Riemann surfaces

The idea of complex numbers, as points in a number plane with rules for adding and multiplying them (etc.), was first formulated clearly early in the 19th century.

Complex numbers had been used “on the side” in maths for hundreds of years before that. For example, they turn out to be necessary in the calculation of roots of cubic equations even if all the roots of the equation are real.

But formulating the idea clearly set off a whole new wave of investigation. For example, how does calculus work if we have functions

w = f(z)

where z and w range over the whole complex number plane, rather than just along the real number line?

It’s difficult to tell, because if we try to draw a graph, then it has to be in four dimensions (two for the real and imaginary components of z, two for the real and imaginary components of w).

It seems it should still be true that if for example

w = z^2

then \frac{\mathrm{d}w}{\mathrm{d}z} = 2z . And it is.

Calculus using complex numbers (usually called complex analysis) is of course more difficult than calculus using real numbers. Also, it turns out, it is necessary for answering even some questions which seem to be only about calculus with real numbers.

When we do calculus with real numbers, at school we pretty much take it for granted that any function we deal with will have a derivative. The question is how to find it, not whether it exists.

In fact, plenty of functions do not have derivatives. The modulus function

y = |x|

has no derivative (no \frac{\mathrm{d}y}{\mathrm{d}x} ) when x=0.

\frac{\mathrm{d}y}{\mathrm{d}x} at 0 would have to be the limit (the number approached more and more closely) by the average speed of change in y as x ranges over smaller and smaller neighbourhoods of 0.

But in every neighbourhood of 0, however tiny, there is an average speed of change in y relative to x of +1 as x ranges bigger than 0, and an average speed of change in y relative to x of −1 as x ranges bigger than 0. Choose the neighbourhood (however small) to be mostly x>0, and the average speed will be near +1. Choose the neighbourhood (however small) to be mostly x<0, and the average speed will be −1.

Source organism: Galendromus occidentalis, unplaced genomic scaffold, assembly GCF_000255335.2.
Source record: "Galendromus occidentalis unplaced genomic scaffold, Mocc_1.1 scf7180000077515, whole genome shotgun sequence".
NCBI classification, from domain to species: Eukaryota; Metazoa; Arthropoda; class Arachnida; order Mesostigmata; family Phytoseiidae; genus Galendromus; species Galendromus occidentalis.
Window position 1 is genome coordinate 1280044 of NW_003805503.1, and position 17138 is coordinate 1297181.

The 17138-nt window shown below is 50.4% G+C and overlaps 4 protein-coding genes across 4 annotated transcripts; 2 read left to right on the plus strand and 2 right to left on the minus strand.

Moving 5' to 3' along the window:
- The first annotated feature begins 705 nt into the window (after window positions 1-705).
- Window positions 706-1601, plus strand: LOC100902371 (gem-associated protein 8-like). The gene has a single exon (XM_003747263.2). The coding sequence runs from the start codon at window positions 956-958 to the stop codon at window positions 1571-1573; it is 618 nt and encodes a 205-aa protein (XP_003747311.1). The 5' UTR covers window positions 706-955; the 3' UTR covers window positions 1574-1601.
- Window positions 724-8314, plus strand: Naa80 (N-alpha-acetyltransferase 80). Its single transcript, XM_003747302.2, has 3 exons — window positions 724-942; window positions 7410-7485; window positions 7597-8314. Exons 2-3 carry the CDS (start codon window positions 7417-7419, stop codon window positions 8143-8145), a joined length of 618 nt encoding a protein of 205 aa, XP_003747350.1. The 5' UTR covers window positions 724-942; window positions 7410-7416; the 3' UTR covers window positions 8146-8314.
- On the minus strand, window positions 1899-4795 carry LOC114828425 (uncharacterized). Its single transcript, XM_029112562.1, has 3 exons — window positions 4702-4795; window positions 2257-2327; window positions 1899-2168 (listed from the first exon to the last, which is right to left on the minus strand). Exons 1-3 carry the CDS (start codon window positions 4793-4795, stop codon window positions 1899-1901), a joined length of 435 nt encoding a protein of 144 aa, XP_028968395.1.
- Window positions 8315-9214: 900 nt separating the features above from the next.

There is no one set value that the average speed approaches, and so no \frac{\mathrm{d}y}{\mathrm{d}x} when x=0.

The Weierstrass function, pictured below, is continuous everywhere, but has no \frac{\mathrm{d}y}{\mathrm{d}x} anywhere.

With complex functions of complex variables, oddly, the separation between differentiable functions and non-differentiable functions is more drastic.

If a function w = f(z) is differentiable everywhere in an open disk around a complex number q in ℂ, then it has all derivatives \frac{\mathrm{d}^n w}{\mathrm{d}z^n} at q for all n, and it is equal to its Taylor series:

w = \sum_0^\infty \frac{\mathrm{d}^n w}{\mathrm{d}z^n} \cdot \frac{z^n}{n!}

The function is then called analytic, or holomorphic (the two terms mean the same) at q. Just as a lot of calculus with real variables is about differentiable functions, a lot of complex analysis is about analytic or holomorphic functions.

It is not easy for a complex function to be analytic or holomorphic. For example the conjugate function

w = z^*

is not differentiable. (The average speed of increase of w relative to z around z=a is +1 if you move parallel to the real axis, but -1 if you move parallel to the imaginary axis).

If f(z) is analytic (holomorphic) at z=0, then the Maclaurin series (i.e. Taylor series based at z=0) for

w = f(z)

“works” from z=0 out to the nearest “singularity”, i.e. point when \frac{\mathrm{d}w}{\mathrm{d}z} does not exist.

A bit more work shows that that the region in which the Maclaurin series “works” is a disk around z=0. (Makes sense, if you think about it: the Maclaurin series not working probably means the zn terms becoming too big for big n).

It follows that the range of convergence for Maclaurin series considered only for real variables is always symmetrical around the origin (an interval [-b, b] or, for super well-behaved functions, the whole real line).

The Maclaurin series stops working for both real and complex variables once we get far enough out to hit a singularity. So for example the Maclaurin series for \frac{1}{1+x^2} stops working outside the range −1 < x < 1. The function \frac{1}{1+x^2} doesn't blow up or misbehave anywhere around x=−1 or x=1. But it does blow up at x=±i, and so its disk of convergence has radius 1.

As Nets Katz says in his Caltech lecture notes: “The complex numbers overshadow the elementary calculus of one variable, silently pulling its strings”. (More here).

The only analytic and invertible functions mapping the unit disc in the z-plane to the unit disc in the w-plane are “Möbius transformations”, transformations of the form

w = \frac{az+b}{cz+d} for some given a, b, c, d.

Möbius transformations map circles to circles (so long as we interpret a line as a special circle with infinite radius and centre at infinity). We can see what’s happening with Mobius transformations by drawing pictures side by side of circles (or lines) in the w-plane and their images in the z-plane (one example below: for more click here).